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The Pamphlet Collection of Sir Robert Stout: Volume 38

S. H. Weller, D.D.

S. H. Weller, D.D.,

"The loss of hearing is a deprivation than which there is scarcely any other more serious. The extent to which this misfortune prevails can only be realized when we reflect page 48 that the deaf are to be found in numbers in every community. The man, therefore, who by any device, affords relief to this army of afflicted ones, not only deserves honorable mention as an inventor, but becomes a benefactor of his race. The "Audiphone," recently invented by Mr Rhodes, of the firm of Rhodes & McClure, gives good promise of meeting this case. The inventor himself, with whom it is difficult to converse at all, joins readily, with the use of this instrument, in ordinary conversation. I am satisfied, from ex-periments which I have witnessed, that, excepting instances in which the auditory nerve is fatally paralyzed, all the deal may, by its help, be enabled to hear and intelligently converse. This invention employs an entirely new and hitherto unused medium of sound and hence the most convincing and gratifying results are obtained, where the natural organ of hearing is entirely destroyed. I should like to speak in terms of strong commendation of an invention which is certain to be widely used, and which is bound to play a prominent part in ministering to the comfort of the afflicted."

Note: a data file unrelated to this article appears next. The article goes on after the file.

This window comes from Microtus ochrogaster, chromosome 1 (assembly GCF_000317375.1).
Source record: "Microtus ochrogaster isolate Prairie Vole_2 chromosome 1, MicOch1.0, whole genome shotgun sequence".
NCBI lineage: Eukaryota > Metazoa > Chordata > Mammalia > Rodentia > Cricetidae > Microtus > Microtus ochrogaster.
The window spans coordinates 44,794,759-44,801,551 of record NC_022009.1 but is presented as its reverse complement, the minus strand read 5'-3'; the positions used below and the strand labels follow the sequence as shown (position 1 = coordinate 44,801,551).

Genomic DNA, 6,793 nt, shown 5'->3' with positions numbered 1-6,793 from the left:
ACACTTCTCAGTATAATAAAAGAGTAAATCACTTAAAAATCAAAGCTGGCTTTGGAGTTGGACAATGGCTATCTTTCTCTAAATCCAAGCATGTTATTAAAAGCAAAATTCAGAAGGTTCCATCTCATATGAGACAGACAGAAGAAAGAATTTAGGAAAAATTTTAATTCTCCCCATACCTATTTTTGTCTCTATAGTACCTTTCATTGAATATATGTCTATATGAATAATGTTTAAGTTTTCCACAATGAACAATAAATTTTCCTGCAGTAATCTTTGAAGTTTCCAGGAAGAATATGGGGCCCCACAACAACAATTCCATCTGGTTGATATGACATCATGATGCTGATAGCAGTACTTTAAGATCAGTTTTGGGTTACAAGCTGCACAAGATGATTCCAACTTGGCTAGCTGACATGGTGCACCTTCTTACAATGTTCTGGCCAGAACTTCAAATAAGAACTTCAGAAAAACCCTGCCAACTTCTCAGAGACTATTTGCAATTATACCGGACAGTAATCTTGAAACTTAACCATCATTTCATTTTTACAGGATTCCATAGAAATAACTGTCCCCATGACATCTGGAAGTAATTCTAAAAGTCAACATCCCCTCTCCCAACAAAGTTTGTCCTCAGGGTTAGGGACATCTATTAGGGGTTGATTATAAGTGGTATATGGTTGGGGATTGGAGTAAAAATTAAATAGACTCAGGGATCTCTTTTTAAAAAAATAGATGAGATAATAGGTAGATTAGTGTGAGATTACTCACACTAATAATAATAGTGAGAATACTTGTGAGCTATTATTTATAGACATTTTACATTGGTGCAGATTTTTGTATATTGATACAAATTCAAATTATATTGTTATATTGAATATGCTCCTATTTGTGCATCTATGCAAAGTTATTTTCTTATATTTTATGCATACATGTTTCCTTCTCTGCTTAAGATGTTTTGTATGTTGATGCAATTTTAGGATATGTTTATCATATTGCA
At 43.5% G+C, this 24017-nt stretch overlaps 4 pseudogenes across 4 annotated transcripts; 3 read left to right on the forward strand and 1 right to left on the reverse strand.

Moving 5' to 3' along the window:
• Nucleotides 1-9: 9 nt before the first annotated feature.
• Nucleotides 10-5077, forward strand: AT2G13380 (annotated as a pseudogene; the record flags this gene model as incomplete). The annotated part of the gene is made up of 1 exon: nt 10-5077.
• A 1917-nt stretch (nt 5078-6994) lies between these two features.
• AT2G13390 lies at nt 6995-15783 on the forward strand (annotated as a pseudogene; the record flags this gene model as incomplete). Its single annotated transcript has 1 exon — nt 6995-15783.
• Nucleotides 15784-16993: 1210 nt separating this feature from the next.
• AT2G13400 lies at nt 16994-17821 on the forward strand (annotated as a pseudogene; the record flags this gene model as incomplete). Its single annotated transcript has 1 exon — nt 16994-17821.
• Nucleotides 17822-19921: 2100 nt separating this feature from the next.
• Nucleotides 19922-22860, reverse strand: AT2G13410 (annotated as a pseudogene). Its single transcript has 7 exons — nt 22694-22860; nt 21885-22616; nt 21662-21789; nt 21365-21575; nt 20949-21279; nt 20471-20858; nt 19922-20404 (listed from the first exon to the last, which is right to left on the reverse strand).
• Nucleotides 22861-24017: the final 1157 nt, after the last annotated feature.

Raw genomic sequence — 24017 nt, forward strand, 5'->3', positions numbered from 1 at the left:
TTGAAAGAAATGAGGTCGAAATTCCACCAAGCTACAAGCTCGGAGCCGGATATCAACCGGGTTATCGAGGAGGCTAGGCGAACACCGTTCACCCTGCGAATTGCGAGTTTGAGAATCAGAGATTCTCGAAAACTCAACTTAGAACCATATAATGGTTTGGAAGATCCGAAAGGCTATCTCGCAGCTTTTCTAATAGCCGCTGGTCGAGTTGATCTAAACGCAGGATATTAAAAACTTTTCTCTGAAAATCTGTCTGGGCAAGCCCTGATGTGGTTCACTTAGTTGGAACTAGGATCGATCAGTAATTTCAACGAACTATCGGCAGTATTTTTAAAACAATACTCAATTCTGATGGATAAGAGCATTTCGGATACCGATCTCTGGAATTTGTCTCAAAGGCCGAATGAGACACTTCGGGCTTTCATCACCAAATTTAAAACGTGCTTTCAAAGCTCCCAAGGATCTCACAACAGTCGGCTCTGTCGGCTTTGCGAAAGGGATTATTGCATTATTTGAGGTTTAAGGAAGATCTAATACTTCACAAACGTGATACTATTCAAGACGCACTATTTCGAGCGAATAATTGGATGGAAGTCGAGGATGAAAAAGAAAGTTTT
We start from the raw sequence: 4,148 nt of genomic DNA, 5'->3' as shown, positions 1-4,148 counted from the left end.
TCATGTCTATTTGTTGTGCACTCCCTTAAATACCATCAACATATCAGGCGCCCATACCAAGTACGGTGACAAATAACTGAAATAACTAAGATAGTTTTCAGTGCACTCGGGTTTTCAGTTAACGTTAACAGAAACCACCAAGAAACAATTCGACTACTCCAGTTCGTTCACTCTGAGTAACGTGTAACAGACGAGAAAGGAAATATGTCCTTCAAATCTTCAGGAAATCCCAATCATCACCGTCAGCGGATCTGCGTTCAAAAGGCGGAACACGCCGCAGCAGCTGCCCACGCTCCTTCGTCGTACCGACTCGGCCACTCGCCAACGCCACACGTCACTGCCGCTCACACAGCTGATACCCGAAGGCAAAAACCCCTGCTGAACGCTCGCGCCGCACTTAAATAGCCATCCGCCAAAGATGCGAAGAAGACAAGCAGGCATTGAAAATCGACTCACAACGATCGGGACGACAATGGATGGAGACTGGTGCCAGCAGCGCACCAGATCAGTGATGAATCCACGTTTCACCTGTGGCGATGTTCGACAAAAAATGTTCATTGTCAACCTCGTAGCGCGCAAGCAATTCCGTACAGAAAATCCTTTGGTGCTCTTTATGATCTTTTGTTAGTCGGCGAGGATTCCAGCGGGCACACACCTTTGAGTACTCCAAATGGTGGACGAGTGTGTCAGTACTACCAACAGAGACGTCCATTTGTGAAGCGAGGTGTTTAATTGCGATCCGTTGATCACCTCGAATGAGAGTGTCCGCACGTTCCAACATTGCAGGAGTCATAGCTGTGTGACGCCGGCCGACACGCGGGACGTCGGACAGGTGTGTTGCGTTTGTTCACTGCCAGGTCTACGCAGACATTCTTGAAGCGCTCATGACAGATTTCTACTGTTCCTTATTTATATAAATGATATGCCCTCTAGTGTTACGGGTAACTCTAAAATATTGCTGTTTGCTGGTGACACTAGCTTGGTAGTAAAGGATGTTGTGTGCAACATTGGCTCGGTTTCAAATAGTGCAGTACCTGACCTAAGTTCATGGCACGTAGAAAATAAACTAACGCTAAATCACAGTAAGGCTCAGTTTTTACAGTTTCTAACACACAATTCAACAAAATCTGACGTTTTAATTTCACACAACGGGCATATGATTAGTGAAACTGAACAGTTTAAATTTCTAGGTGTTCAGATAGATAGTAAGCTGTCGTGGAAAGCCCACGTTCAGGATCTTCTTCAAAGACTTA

S. H. Welles,

Resident Minister, Chicago.